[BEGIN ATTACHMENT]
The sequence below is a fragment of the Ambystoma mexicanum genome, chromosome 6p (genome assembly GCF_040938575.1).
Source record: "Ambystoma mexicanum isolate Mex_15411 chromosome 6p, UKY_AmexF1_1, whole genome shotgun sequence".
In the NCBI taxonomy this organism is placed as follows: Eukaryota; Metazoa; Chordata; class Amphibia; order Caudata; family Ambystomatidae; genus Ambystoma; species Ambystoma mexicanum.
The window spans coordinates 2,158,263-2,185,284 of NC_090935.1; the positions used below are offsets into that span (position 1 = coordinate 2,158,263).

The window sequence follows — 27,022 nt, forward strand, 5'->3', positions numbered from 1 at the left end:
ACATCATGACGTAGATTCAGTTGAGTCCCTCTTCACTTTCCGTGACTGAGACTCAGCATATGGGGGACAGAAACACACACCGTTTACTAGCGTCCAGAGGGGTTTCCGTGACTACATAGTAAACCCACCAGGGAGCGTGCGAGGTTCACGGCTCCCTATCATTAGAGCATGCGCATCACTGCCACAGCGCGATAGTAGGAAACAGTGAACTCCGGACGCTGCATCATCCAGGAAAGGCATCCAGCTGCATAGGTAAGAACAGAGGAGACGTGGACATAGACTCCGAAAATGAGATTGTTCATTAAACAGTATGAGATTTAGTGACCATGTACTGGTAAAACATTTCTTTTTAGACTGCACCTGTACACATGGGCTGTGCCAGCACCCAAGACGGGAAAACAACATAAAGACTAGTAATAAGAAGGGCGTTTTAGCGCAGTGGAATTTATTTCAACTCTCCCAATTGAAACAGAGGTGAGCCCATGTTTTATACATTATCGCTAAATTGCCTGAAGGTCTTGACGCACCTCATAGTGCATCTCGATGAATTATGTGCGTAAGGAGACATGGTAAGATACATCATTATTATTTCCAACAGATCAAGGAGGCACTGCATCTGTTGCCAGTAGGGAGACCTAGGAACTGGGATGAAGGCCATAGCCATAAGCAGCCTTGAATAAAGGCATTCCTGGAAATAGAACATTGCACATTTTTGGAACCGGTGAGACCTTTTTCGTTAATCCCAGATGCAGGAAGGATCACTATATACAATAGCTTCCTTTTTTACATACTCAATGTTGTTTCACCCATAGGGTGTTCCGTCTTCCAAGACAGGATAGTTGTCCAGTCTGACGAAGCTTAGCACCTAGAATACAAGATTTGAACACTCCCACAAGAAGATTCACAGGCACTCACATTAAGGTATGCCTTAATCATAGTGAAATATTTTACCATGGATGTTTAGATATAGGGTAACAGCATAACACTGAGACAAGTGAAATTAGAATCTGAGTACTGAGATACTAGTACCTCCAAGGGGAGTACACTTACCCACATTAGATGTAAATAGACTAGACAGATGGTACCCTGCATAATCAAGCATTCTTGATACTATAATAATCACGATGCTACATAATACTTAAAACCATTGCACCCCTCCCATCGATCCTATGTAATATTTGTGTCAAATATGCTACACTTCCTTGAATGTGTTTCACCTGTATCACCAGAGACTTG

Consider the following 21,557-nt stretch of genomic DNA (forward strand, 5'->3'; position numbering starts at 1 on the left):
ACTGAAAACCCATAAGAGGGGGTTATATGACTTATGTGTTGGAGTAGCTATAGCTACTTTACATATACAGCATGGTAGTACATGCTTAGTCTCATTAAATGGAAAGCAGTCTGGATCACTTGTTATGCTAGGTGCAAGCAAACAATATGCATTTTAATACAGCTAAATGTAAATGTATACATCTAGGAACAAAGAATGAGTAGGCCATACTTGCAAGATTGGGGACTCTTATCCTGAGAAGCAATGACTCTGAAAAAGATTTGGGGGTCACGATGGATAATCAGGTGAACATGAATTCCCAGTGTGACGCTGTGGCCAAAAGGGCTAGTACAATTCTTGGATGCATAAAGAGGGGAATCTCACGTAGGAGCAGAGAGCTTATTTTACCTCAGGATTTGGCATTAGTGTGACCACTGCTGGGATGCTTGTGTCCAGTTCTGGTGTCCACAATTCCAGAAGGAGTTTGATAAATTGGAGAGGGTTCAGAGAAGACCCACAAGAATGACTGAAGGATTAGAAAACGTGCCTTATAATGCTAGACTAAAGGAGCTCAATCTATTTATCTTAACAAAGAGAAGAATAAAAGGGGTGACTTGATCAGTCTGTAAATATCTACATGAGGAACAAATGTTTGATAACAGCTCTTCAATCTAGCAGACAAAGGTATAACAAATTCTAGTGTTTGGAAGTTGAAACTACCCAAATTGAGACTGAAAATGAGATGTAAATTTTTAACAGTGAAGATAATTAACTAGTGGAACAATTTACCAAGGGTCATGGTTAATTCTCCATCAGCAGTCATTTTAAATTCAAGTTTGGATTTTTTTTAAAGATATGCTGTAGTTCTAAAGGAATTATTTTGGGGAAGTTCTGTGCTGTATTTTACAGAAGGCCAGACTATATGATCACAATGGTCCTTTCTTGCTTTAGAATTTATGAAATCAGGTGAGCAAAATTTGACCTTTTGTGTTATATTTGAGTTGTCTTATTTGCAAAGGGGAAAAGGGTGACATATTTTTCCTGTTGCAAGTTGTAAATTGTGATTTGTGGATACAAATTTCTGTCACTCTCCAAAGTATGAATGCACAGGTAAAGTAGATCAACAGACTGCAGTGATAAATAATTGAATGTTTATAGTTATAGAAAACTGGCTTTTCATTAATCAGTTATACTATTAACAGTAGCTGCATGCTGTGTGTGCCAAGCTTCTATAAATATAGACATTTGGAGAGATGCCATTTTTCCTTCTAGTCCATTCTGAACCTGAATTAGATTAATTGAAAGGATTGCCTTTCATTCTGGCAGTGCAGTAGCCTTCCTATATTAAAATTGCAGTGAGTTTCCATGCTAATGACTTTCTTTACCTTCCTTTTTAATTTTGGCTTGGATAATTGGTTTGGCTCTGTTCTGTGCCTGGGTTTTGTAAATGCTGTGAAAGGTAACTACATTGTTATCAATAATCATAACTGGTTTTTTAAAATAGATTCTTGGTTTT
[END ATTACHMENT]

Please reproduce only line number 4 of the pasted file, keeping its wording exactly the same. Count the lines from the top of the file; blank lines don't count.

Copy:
The window spans coordinates 2,158,263-2,185,284 of NC_090935.1; the positions used below are offsets into that span (position 1 = coordinate 2,158,263).